That exchange boiled down to Giuliani saying, It’s O.K. if Roe is overturned, and it’s O.K. if it’s not. Later, in the Spin Room, Giuliani adviser Bill Simon was asked if that constituted a solid position on the issue.

“I think what he was saying was that the fact that Roe v. Wade was overruled or not overruled, it could happen either way,” Simon answered. “What he’s in favor of is appointing strict constructionist judges.” Such judges, Simon explained, might overturn Roe, or they might not.

But is that a position on the issue?

“I don’t think he was wishy-washy at all,” Simon continued. “In fact, he has a very well thought-through position. It’s very nuanced. It’s not something that you can say in one sound bite in 15 seconds.”

A few moments later, Giuliani campaign manager Mike DuHaime made much the same argument. But the fact is, Giuliani’s answer virtually screamed out that he is not comfortable talking about the topic before Republican audiences. Pollsters estimate that single-issue voters on abortion make up between nine and 13 percent of the electorate, and most of them are on the pro-life side. Giuliani has not found a way to tell them that he disagrees with them but still respects them and will not work against them as president. He has not been able to say, “I am what I am, but my other strengths are such that you should still support me.” That would clearly be a gamble, but it’s the best hope Giuliani has. As it is now, his answer Thursday night gave no hint that he’ll handle the question any better the next time — and there will be lots of next times when the issue is abortion.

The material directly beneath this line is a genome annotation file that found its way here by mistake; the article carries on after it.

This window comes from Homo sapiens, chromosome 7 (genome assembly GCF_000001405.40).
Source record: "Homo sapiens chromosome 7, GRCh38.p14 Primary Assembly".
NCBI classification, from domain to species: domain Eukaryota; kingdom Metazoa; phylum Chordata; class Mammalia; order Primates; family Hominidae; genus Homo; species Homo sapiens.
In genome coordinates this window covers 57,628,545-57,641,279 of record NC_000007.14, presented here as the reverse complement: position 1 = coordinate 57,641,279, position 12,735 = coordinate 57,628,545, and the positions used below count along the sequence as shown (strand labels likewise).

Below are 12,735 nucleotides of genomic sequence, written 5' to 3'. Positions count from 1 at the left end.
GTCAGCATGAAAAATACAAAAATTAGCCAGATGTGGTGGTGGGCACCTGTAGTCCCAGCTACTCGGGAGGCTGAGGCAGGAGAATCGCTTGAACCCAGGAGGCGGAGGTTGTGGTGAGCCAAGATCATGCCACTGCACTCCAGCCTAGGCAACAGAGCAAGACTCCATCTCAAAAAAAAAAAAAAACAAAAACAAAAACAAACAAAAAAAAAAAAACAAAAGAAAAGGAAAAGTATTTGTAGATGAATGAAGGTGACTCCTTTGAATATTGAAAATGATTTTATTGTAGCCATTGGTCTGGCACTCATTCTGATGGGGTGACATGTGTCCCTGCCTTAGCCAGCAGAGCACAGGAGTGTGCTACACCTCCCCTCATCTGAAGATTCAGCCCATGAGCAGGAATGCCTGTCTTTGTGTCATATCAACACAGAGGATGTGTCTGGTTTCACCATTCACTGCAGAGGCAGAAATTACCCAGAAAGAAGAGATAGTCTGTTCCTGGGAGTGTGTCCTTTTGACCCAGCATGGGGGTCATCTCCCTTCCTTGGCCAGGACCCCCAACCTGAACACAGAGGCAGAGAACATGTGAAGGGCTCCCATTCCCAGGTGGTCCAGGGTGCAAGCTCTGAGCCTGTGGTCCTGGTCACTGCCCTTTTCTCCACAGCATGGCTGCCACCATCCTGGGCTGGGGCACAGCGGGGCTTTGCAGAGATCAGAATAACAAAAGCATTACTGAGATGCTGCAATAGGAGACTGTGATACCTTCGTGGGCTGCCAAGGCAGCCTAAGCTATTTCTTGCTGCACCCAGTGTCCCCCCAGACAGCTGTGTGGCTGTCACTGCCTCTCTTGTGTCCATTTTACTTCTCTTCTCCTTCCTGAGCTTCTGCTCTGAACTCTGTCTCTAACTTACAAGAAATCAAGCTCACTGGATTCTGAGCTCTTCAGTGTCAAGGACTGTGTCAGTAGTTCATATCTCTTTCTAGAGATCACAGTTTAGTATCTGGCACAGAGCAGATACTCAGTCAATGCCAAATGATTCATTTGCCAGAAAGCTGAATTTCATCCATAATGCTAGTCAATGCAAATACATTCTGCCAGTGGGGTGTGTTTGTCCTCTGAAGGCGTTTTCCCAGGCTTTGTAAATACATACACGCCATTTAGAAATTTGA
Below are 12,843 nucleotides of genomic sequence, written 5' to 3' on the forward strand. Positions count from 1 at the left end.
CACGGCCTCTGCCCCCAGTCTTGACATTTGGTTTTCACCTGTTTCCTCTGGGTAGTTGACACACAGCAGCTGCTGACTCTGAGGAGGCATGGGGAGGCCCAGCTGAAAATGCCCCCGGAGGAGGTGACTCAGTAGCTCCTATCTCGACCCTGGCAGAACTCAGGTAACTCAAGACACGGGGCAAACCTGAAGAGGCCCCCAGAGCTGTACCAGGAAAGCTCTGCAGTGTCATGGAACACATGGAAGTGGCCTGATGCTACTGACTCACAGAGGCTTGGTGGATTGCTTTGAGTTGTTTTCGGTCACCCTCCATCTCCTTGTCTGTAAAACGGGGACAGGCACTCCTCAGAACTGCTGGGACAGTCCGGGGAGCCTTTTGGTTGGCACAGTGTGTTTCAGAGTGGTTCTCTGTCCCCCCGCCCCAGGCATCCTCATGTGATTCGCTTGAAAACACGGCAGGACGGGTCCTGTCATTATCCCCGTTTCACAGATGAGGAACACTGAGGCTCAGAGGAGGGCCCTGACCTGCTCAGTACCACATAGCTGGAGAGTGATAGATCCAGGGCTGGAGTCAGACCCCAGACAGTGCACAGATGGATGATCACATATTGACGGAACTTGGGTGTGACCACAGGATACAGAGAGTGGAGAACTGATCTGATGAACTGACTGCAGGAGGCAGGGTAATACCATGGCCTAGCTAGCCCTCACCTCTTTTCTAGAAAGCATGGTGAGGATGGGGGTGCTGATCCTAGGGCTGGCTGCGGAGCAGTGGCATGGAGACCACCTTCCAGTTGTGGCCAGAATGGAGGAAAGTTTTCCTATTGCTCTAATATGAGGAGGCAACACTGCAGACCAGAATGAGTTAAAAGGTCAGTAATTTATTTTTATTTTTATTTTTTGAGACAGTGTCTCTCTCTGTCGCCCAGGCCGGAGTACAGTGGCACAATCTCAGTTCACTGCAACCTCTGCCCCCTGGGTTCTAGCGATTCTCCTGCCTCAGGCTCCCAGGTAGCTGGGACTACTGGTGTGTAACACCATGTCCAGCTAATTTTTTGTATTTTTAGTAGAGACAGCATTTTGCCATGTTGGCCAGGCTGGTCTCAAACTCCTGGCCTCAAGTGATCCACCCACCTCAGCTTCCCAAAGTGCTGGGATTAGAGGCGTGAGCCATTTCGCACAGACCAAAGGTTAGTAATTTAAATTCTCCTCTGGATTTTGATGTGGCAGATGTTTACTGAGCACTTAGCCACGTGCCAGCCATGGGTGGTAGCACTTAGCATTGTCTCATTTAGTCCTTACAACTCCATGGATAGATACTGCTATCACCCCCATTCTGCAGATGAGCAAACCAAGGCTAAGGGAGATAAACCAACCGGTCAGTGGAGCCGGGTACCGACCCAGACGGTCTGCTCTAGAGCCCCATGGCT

On the other hand, Giuliani spent much of the evening playing to his strength, which is his pre-9/11 record in New York. In addition, he deftly handled a gotcha question on the differences between Sunnis and Shiites. But the abortion issue is such a festering sore in his campaign that he simply has to find a better way to handle it.